The profound value-system of the Isha Upanishad is thus established in these verses. To seek a realization of the Being which loses the Becoming and to seek a realization in the Becoming without the knowledge of Being are both entries into darkness, the darkness of partiality. To seek a realization of Being which excludes the Becoming through the will to exclusion (will-to-the-Unmanifest) and to seek a realization in the Becoming which excludes the Being through the will to exclusion (will-to-Inconscience) are both entries into an even greater Darkness, the darkness of No-Return. As against the entry into these forms of darkness, the Upanishad holds out its desideratum. The goal of existence is the enjoyment of Immortality in the Being and in the Becoming.  For this:

(1)    the truth of both the Being (Vidya) and the Becoming (Avidya) must be known.

(2)    These truths must be realized simultaneously (know[ing] That as both in One).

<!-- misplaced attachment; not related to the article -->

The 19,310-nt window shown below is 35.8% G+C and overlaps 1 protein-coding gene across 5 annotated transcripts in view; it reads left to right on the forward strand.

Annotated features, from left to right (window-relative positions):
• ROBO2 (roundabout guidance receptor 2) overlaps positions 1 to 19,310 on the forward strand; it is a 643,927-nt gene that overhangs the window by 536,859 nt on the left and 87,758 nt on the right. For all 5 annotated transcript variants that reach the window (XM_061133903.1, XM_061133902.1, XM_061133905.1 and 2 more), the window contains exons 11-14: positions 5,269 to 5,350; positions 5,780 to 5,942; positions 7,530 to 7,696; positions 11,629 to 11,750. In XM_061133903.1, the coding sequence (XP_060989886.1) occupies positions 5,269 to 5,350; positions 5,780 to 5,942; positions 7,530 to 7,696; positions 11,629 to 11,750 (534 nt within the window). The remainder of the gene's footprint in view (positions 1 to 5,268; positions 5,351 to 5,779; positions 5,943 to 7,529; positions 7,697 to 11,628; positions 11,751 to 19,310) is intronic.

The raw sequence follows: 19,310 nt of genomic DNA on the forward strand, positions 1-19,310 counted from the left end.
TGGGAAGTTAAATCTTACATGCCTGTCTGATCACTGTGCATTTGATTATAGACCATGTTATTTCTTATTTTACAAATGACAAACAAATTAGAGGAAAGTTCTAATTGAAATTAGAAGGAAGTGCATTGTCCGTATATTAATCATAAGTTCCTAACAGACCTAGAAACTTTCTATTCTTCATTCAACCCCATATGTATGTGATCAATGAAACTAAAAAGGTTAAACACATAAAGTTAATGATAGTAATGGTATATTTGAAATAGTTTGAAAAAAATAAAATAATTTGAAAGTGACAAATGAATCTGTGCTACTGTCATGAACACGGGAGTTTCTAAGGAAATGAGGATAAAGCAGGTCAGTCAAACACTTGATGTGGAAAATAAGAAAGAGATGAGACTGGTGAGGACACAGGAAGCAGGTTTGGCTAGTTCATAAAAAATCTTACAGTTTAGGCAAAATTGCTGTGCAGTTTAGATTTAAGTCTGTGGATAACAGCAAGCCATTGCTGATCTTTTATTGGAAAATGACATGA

Of these two propositions, the first can be envisaged (of course, easier said than done). But with the second, according to Sri Aurobindo, we encounter a serious cosmological difficulty. This is the operation of the Overmind Maya or the prajnana of Avidya. Put less metaphysically, our experience is constrained by the law of Mind, a logocentric ontology, which orders reality in terms of exclusivist contradictions or privileged polarities. This is what the Upanishad presents to us in these verses. However, what it sets up as an expectation is a supramental ontology, the simultaneous realization of the truths of Vidya and Avidya. This implies identity in consciousness with the Divine Maya or the prajnana of Vidya. The realization of the first of the above propositions – asynchronous experiences of the truth of the Vidya and the Avidya – can be seen a stage towards the second realization. But between the Overmind Maya and the supramental Maya we hit a ceiling. Within the Avidya, the form of imaging of the relation between Being and Becoming, Vidya and Avidya is different from the form of imaging of this relation in the Vidya of Supermind. But how can we arrive at this new form of imaging? The last few stanzas of the Upanishad, forming what Sri Aurobindo calls its fourth movement, takes us into this deeper recondite layer of wisdom, in which the Upanishad demonstrates its continuity with the Veda, drawing on the power of invocation (stuti) and deep remembrance (smriti). Thus concludes the Third Movement of the Isha Upanishad.